Cool Zoo…ne
Feature Articles, Top Stories

Cool Zoo…ne

May 3, 2024

Mysuru Zoo helps animals cope the summer heat with sprinklers, foggers, electrolytes, fruit diet

Mysuru’s average temperature has soared beyond 40 degrees Celsius, prompting residents to seek refuge in air-conditioned comfort to combat the heat.

As is customary every year, the authorities at Mysuru Zoo have initiated measures to ensure the well-being of its inhabitants, with animals receiving showers at least two or three times daily, along with adjustments to their diets.

More than 1,200 animals and birds at Mysuru Zoo, including primates such as orangutans, gorillas and chimpanzees are keeping cool thanks to the proactive measures implemented by                                       Zoo management.

Individual cages and enclosures now boast of sprinkler systems, providing animals with a refreshing respite. The playful sight of animals interacting with water has become a common occurrence within the Zoo. Even the moated enclosures housing larger animals are equipped with water sprinklers and jets, ensuring their comfort during the scorching weather.

Water sprinklers being used to help the animals beat the extreme heat at Mysuru Zoo this morning.

Daily water showers

Special arrangements have been made to cater to the needs of sensitive and large animals, with daily water showers for some species. Giraffe enclosures are fitted with sprinkler jets to ensure their well-being. Ice cubes are being distributed within the enclosures of tigers and bears, as well as in the ponds, to provide additional relief from the heat.

Recognising the importance of hydration, Zoo officials are diligently providing animals with electrolytes, glucose and calcium tablets to replenish body salts. Jets spray water onto animals, particularly those exposed to the elements such as elephants, giraffes, zebras, camels, lions, and chimpanzees.

READ ALSO  Yaduveer couple inaugurates Child Care Room at Mysuru Zoo

The well-being of captive animals during sweltering heat is paramount, as they are prone to dehydration. D. Mahesh Kumar, the Zoo Executive Director, emphasised the shift in dietary requirements during such conditions, focusing on increased water intake and cooling foods rather than protein-rich diets. These modifications aim to ensure the health and comfort of the Zoo’s residents during the challenging heat waves.

The 132-year-old Zoo houses nearly 1,400 mammals, birds and reptiles including exotic species. The vast green cover in the 157-acre garden offers much-needed shade and the temperatures are a couple of notches down when compared to the city temperatures.

Ouembo – the male Gorilla – cooling off with a fruit popsicle at the Zoo.

Result-oriented approach

“We are observing positive outcomes from the measures implemented to ensure the animals’ comfort, particularly focusing on water management, providing shade, and optimising their diet. These priorities are diligently adhered to and consistently monitored,” Mahesh Kumar told Star of Mysore this morning.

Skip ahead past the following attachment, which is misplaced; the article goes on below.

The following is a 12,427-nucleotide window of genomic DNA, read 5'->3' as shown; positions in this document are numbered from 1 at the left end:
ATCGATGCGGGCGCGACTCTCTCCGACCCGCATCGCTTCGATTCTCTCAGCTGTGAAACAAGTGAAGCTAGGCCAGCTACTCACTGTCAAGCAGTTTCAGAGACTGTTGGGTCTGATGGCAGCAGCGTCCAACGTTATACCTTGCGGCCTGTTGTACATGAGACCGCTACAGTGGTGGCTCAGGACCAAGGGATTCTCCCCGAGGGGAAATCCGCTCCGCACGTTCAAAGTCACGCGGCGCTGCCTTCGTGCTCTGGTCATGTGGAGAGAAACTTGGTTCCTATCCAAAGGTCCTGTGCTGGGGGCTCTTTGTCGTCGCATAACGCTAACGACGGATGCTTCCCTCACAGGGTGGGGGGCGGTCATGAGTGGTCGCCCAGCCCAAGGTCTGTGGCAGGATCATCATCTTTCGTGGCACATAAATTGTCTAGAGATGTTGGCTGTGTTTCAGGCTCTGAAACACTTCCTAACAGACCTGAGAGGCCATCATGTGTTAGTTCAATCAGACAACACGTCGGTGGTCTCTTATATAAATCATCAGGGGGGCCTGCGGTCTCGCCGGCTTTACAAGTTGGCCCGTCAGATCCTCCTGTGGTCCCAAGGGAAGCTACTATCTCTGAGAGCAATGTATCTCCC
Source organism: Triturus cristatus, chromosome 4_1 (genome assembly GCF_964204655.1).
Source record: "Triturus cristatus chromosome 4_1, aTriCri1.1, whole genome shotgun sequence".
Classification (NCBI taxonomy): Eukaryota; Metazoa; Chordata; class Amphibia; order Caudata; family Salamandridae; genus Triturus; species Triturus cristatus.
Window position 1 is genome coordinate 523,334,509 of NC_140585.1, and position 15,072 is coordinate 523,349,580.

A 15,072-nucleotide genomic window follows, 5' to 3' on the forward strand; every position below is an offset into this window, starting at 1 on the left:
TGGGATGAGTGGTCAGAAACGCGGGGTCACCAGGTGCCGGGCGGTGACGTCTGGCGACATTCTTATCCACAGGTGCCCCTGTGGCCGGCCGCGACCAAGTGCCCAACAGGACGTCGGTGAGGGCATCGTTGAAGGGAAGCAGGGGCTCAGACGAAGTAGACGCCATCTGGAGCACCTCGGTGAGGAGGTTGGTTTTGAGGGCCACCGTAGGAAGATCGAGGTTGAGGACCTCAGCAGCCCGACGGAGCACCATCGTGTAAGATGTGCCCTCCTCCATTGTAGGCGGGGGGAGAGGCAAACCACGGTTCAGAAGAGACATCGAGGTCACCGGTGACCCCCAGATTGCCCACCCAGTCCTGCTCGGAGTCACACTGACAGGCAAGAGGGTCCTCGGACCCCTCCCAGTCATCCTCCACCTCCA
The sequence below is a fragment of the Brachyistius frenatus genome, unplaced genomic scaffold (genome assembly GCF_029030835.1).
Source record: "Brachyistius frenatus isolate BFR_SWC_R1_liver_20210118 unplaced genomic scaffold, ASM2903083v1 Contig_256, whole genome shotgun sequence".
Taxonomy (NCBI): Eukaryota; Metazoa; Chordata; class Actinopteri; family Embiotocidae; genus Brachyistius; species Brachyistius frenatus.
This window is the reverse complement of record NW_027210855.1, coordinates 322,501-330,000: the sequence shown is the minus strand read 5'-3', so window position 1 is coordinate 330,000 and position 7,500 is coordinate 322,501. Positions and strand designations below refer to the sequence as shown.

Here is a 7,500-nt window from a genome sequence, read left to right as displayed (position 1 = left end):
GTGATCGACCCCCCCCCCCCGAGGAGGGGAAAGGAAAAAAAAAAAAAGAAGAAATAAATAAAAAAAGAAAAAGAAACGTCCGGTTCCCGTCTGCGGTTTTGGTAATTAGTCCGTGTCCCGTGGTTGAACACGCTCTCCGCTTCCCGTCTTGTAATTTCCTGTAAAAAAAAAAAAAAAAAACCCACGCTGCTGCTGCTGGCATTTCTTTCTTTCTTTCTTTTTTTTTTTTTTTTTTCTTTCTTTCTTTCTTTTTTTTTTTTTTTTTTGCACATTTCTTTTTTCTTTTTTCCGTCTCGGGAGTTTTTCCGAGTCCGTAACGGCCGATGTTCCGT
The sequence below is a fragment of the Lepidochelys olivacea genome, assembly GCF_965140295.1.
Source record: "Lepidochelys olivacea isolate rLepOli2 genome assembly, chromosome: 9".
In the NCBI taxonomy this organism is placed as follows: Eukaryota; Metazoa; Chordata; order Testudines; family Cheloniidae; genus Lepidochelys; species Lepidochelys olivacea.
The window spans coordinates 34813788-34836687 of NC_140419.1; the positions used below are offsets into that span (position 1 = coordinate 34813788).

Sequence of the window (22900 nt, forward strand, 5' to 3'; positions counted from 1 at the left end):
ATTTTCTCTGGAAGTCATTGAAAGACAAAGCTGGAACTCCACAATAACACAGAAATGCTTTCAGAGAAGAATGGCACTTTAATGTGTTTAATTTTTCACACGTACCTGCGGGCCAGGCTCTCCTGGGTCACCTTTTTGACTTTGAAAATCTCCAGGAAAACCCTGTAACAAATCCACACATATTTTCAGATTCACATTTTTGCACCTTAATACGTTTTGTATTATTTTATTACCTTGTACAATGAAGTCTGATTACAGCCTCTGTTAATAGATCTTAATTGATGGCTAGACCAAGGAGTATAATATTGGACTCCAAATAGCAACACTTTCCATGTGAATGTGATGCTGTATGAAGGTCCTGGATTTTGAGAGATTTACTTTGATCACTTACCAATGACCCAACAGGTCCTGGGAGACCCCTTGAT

“We have installed foggers in bird houses, where mist is sprayed forcefully to create a cooling effect. Additionally, for herbivores such as deer and Indian gaur, we’ve constructed wallow ponds containing a blend of slush and water. These ponds enable the animals to regulate their body temperatures effectively while also keeping them free from insects,” he added.

The Zoo has taken steps to increase the water and moisture content in the animals’ diets, incorporating foods such as tender coconut, watermelon and cucumber. To address the loss of electrolytes and salt caused by excessive heat, they provide ORS to maintain a proper balance.

Zoo staff unloading green fodder for the animals.

Fibre-rich diet

Tender coconuts and cucumbers are regularly fed to primates like chimpanzees, orangutans, gorillas and monkeys. For ring-tailed lemurs, feeding is facilitated through bottles. While gorillas and chimpanzees can open tender coconuts themselves, lemurs require bottle feeding. Electrolyte is added to the water troughs of the animals.

READ ALSO  Photography Exhibition at Zoo

“Our management strategy involves adjusting the animals’ diet to reduce protein and carbohydrate intake while increasing the consumption of high-fibre and high-water content foods. With a focus on energy conservation and preventing dehydration, we prioritise avoiding sugary foods and favouring fibre-rich options,” Executive Director Mahesh Kumar explained.

During the evening hours, when animals are housed in their cages, measures have been taken to keep them cool. Limestone has been applied to the cage walls to reflect heat and terrace gardens have been constructed atop cages housing gorillas and orangutans to provide  additional cooling, he added.


Mysuru’s favorite and largest circulated English evening daily has kept the citizens of Mysuru informed and entertained since 1978. Over the past 45 years, Star of Mysore has been the newspaper that Mysureans reach for every evening to know about the happenings in Mysuru city. The newspaper has feature rich articles and dedicated pages targeted at readers across the demographic spectrum of Mysuru city. With a readership of over 2,50,000 Star of Mysore has been the best connection between it’s readers and their leaders; between advertisers and customers; between Mysuru and Mysureans.


Academy News Papers Private Limited, Publishers, Star of Mysore & Mysuru Mithra, 15-C, Industrial ‘A’ Layout, Bannimantap, Mysuru-570015. Phone no. – 0821 249 6520

To advertise on Star of Mysore, email us at

Online Edition: [email protected]
Print Editon: [email protected]
For News/Press Release: [email protected]